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In the spirit of being more welcoming, I'd like to revisit our use of close votes for questions that are "primarily opinion-based."

I'm specifically thinking of the recent question Street food spots in Hong Kong, which is teetering on the edge of closure right now without so much as a single comment. Yes, the question does call for "must visit street food spots," and yes, that is a matter of opinion. But I see no reason to close it.

If you see a question like that, can we consider taking a moment to try to make it work rather than voting to close? The question could be rephrased as "where are the popular street food spots" or "commonly recommended street food spots" or something similar if the "must visit" terminology bothers you.

That doesn't mean opening the floodgates to completely broad questions like "where should I go in Europe?" But many questions call for some degree of judgement and opinion, and we should try to apply sensible defaults when deciding what we can answer. If a question can be reasonably saved from closure with a simple edit, what if we consider giving that a try instead of closing it? If a question could involve some degree of opinion but isn't primarily opinion-based, consider not voting to close.

I've been trying more often to ask myself "what's the purpose of closing this question?" when I consider close votes or do reviews. There often is a purpose (e.g. to keep the site from becoming a travel agency or because a question could have an infinite number of equally valid answers or because the question is incomprehensible or unanswerable or missing key details). But if I can't articulate some purpose for closure, rather than looking for an argument why a question could be argued to break the rules, I'm leaving it open.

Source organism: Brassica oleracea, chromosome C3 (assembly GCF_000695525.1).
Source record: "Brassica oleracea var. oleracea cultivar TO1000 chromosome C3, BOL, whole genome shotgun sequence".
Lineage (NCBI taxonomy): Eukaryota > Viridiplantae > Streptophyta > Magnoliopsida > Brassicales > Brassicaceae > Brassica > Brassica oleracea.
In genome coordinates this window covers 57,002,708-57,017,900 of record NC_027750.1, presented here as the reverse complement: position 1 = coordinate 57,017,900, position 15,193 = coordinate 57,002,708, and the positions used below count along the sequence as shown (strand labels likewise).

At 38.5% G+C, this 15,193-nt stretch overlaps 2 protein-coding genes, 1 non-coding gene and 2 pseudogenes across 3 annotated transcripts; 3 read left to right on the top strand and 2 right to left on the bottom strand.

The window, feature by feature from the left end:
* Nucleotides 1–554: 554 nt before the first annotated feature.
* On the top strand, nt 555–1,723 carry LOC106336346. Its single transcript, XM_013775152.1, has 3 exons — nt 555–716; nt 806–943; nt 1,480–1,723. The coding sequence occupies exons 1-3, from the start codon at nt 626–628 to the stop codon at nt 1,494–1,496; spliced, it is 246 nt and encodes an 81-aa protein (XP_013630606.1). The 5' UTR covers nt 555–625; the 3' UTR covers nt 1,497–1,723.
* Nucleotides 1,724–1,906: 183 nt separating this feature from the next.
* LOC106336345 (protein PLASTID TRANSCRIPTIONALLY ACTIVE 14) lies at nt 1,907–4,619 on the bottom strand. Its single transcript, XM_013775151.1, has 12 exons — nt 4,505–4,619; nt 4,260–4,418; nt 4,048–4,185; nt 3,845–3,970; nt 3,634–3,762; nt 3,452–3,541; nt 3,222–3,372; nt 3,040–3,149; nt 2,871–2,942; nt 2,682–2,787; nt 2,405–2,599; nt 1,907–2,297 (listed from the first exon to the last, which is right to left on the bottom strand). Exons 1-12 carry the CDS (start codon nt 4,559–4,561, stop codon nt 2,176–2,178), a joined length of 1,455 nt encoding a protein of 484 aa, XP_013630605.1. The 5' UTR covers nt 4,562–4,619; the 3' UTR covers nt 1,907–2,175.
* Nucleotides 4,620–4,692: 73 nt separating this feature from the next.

• If you disagree, it would be great if you said why instead of just downvoting. I'm entirely open to the belief that I'm wrong, but would be curious to know how. – Zach Lipton May 17 '18 at 0:52
  • "But all questions call for some degree of judgement and opinion" No; many questions call for objective, verifiable facts. – fkraiem May 18 '18 at 7:08
  • @fkraiem I should have said that many questions call for objective facts, but I'd argue there's still a degree of judgement involved in writing good answers to most factual questions. For example, "what are the hours of the NYC subway?" calls for an objective answer, but answering it with good judgement might involve mentioning frequent nighttime construction and describing how to learn about it and plan journeys as a result. Every question requires us to apply a degree of subjectivity in interpreting it (is it an XY problem?) and deciding what to tell the OP. – Zach Lipton May 18 '18 at 7:46
  • Similarly, you could answer this question purely factually by saying "there is no such requirement," but there's a subjective judgement involved in deciding whether to warn about romance scams even though the question didn't call for that at all. And that's a good thing. – Zach Lipton May 18 '18 at 7:55
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I've personally been giving the benefit of the doubt on opinion-based questions. We certainly don't want to be telling people "this is the best way" or "this is the best thing"... but that doesn't preclude us from giving people nudges in the best direction.